Updated Feb 2023
If you’ve got annual performance reviews, then you’ve almost certainly heard a lot about SMART goals.
But what exactly are they? How do they help us achieve our goals? Why do we hear so much about them, and why are they so popular?
Well, it’s actually quite simple. Setting SMART goals is a way to phrase goals in such a specific manner that everybody who is concerned by them (such as yourself and your manager, for example), know exactly what the expected result is.
This is why they are so popular in the workplace. Because they leave little to no room for interpretation, and it reduces the probability of someone saying that they hadn’t really understood what was expected of them to almost 0.
Want to start using SMART goals to achieve your dreams? Download my free workbook at the bottom of this post to get you started!
But what exactly are they, and how do they work?
Everything (well… Almost everything) you need to know about SMART goals is right in the name.
You see, SMART is an acronyme for:
Every one of those words has a specific role to play in how you’re setting and phrasing your goals, so here’s what each of those means:
You have to phrase your goal in such a way that it leaves no doubt as to exactly what you are trying to achieve. For example, if you want to start a business, saying “I will start a business” is in no way specific enough.
It doesn’t answer the question of how you’re going to do it, by when, what kind of business it is, etc. For a goal to be specific, it needs to have way more detail.
To give you an idea of what that looks like, here’s what that means: if someone who doesn’t know you or what you’re trying to achieve reads your goal and knows exactly what it is you want, how you’re going to do it, and by
If not, keep rephrasing it until it’s specific enough.
When speaking about goals, it’s very important to have a goal that’s measurable. And what that means is having a clear “success threshold”.
A point where you very clearly know that if you’ve gone beyond, you’ve succeeded, but if not, then you didn’t reach your goal.
Saying for example that you want to “improve customer satisfaction” is not measurable.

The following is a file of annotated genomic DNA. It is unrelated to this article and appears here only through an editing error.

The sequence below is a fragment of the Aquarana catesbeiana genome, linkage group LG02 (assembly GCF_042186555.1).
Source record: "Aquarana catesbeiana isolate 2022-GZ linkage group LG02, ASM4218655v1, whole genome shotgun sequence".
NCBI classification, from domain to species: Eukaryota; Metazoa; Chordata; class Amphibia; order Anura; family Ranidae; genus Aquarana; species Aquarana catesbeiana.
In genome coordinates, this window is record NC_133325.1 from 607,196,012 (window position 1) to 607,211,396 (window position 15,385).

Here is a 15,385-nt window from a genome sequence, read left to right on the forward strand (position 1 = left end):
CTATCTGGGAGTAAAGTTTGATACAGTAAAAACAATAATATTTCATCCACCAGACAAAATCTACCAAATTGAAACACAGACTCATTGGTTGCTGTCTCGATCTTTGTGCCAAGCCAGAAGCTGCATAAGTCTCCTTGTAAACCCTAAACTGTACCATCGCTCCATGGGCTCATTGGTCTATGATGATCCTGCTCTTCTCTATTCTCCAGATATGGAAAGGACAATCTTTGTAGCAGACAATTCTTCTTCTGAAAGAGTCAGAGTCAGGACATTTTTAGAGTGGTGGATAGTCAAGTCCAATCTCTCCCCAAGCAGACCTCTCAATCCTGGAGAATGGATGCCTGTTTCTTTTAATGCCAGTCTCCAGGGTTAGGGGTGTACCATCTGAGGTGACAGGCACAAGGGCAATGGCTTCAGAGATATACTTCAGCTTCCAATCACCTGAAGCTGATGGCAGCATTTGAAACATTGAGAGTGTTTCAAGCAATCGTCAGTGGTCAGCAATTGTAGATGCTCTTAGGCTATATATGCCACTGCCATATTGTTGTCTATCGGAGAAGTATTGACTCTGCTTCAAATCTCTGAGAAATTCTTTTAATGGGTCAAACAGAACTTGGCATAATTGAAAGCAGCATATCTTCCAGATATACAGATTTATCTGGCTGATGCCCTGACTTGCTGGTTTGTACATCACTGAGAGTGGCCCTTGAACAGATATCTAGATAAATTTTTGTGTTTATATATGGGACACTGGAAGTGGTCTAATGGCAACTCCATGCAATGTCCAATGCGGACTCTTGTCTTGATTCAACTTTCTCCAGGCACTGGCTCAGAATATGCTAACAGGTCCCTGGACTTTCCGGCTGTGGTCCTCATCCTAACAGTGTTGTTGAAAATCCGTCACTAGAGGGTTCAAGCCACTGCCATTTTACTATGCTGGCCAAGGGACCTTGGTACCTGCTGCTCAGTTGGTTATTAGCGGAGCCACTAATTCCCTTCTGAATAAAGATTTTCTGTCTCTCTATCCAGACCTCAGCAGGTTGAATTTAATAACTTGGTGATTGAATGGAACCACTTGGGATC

How will you know when you’ve succeeded? Improve by how much? How will it be measured?
But saying that you want to “improve the customer retention-rate on your email list by 10%” is measurable.
You know exactly what your goal is, and what numbers you need to reach to succeed. It’s measurable.
Your goal needs to be attainable, which means realistic. If your goal is to “make $3000 by the end of the month”, that can be either realistic or not, depending on your current situation.
Maybe you’ve already got a profitable business, in which case $3000 by the end of the month may be ambitious, but realistic.
If, on the other hand, you’ve just begun, have no clients and no current income, then $3000 may be a bit of a stretch.
Yes, your goals do need to be ambitious in order to push you to achieve more, but they need to be attainable. If they’re not, you’ll just lose your motivation and quit.
So if you’re a beginner, setting a goal such as “have my first $3000 month within the first 6 months of launching my business” might be better. It’s ambitious, but probably realistic if you really push yourself, which, once again, setting goals is all about.
Does the goal you’re setting fit into your overall business strategy? Will it be a stepping-stone to where you want to go? Or is it completely off, and just something you’re setting because you see so many others doing it?
Even if the goal is relevant for your business in the long term, it may not be the right goal to set for right now.
For example, if you’re starting a cake decorating business, the goal “reach 50’000 email subscribers within 2 months” might be a good one, but not for right now. If you’re just starting out, then chances are that better goals to set would be “getting my first 3 customers by the end of the month”, or “getting my website up by the end of the week”.
In order to be efficient, your goal has to have a deadline. Ever hear the saying “a goal without a date is a dream”?
That’s exactly why you need to know by when you will have to reach your goal. Set a date.
Again, be realistic here. You have to find that sweet spot between pushing yourself hard enough that it motivates you, yet not so hard that it’s not feasable and you lose hope of ever achieving it.
So if I take the example from up above again, saying that you want to make $3000 by the end of the month is not realistic, but setting that deadline to 6 months all of a sudden makes it a challenge.
The important thing here is to set a date. You have to have the end in sight, otherwise there’s no real motivation for you to reach that goal, because you’ll never not reach it, because there’s no deadline. See what I mean?
So set a time-frame. Be realistic, but push yourself.
If you’re interested in using SMART goals to achieve your own dreams (you really should be!), then download my free workbook at the bottom of this post!
In the end
SMART goals are, in my opinion, a super efficient way of setting your goals, and of accomplishing things IF YOU STICK WITH IT.
But that’s your decision. Nobody but you can decide to set the goals, and to keep working towards your dreams but you.
To keep working on them, every. Single. Day. When it’s easy and you’re motivated, and when it’s hard because you’re tired.
Keep working on your goals and achieve your dream!
What about you? Do you set SMART goals for yourself? Do you find it useful? Or do you perhaps have a different method to keep you on track? I’d love to hear, let me know in the comments!
I hope to hear from you soon, and in the meantime, take care!
PS. Don’t forget to pin this for later!